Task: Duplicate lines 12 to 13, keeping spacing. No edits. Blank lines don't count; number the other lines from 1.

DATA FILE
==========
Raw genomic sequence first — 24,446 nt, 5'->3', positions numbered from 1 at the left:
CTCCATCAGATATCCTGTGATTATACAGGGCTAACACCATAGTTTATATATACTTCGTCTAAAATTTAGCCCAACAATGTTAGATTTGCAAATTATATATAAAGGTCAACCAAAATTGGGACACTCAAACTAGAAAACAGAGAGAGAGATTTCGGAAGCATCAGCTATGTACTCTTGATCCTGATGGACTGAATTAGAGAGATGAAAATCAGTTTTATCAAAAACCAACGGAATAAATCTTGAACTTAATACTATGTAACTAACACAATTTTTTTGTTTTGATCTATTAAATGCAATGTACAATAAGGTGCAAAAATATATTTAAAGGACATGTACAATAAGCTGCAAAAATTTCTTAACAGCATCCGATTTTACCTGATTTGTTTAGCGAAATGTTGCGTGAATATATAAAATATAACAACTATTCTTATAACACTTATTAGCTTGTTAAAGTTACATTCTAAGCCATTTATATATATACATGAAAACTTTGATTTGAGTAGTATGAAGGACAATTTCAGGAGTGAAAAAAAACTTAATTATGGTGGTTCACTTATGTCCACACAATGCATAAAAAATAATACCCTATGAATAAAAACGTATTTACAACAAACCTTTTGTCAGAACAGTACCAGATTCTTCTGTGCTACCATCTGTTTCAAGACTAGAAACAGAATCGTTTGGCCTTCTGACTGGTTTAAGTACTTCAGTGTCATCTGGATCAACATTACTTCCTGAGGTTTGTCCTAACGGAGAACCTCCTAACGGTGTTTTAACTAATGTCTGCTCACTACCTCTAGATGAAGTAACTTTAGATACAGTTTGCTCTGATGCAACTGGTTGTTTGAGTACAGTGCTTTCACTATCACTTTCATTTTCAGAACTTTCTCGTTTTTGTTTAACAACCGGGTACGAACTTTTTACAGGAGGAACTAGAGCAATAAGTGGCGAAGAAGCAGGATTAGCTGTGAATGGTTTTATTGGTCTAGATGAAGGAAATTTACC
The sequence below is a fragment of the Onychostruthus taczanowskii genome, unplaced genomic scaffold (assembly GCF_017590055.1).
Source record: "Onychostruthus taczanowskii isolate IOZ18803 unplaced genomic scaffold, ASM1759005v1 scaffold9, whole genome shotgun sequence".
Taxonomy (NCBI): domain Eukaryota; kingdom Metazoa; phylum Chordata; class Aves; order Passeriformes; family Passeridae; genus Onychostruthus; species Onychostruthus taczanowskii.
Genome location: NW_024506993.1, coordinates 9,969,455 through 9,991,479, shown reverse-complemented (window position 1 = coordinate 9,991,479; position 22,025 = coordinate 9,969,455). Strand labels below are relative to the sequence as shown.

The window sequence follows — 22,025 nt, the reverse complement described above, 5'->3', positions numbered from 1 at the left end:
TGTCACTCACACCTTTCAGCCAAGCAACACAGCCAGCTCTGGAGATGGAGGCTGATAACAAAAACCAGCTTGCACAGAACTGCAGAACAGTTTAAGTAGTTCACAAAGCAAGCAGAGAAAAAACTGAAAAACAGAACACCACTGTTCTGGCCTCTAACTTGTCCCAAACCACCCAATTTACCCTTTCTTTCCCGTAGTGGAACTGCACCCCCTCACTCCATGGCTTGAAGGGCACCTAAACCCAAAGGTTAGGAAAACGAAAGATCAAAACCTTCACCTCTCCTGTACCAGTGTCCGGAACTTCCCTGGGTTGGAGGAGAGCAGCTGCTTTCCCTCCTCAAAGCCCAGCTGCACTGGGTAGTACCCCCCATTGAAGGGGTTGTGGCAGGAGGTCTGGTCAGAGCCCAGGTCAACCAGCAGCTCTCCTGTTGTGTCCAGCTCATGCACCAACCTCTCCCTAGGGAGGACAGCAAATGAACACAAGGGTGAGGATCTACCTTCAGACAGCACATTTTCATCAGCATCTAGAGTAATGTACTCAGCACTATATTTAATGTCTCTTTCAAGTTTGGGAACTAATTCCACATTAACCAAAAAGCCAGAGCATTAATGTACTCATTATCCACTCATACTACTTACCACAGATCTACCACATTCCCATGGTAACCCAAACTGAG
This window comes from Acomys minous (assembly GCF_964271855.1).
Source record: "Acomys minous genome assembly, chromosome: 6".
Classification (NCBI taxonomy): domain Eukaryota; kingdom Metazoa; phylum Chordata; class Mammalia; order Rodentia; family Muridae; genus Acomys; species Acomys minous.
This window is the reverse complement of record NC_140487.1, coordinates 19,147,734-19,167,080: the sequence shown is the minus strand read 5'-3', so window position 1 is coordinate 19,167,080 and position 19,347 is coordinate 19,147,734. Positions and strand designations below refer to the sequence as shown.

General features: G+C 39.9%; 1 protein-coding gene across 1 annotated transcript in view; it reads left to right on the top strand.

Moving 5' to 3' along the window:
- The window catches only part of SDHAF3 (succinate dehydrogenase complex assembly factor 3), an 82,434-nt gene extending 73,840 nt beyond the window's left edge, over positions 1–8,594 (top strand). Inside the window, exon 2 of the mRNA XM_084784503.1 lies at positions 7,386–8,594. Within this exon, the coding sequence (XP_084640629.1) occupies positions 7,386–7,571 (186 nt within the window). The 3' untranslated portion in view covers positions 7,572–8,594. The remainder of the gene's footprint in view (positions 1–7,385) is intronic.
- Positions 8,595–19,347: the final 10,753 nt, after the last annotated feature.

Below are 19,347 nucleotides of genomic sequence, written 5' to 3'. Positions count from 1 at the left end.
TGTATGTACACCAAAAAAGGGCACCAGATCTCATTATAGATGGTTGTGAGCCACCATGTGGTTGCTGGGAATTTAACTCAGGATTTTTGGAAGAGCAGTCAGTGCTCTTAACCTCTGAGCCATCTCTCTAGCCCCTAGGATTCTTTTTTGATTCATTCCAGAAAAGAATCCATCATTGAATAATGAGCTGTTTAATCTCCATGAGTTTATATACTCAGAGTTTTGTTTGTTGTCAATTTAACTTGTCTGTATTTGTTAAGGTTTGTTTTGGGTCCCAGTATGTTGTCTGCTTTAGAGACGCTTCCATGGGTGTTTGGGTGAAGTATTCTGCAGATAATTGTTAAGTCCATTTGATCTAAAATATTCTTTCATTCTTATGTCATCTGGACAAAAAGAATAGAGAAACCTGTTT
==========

This window is the reverse complement of record NC_140487.1, coordinates 19,147,734-19,167,080: the sequence shown is the minus strand read 5'-3', so window position 1 is coordinate 19,167,080 and position 19,347 is coordinate 19,147,734. Positions and strand designations below refer to the sequence as shown.

General features: G+C 39.9%; 1 protein-coding gene across 1 annotated transcript in view; it reads left to right on the top strand.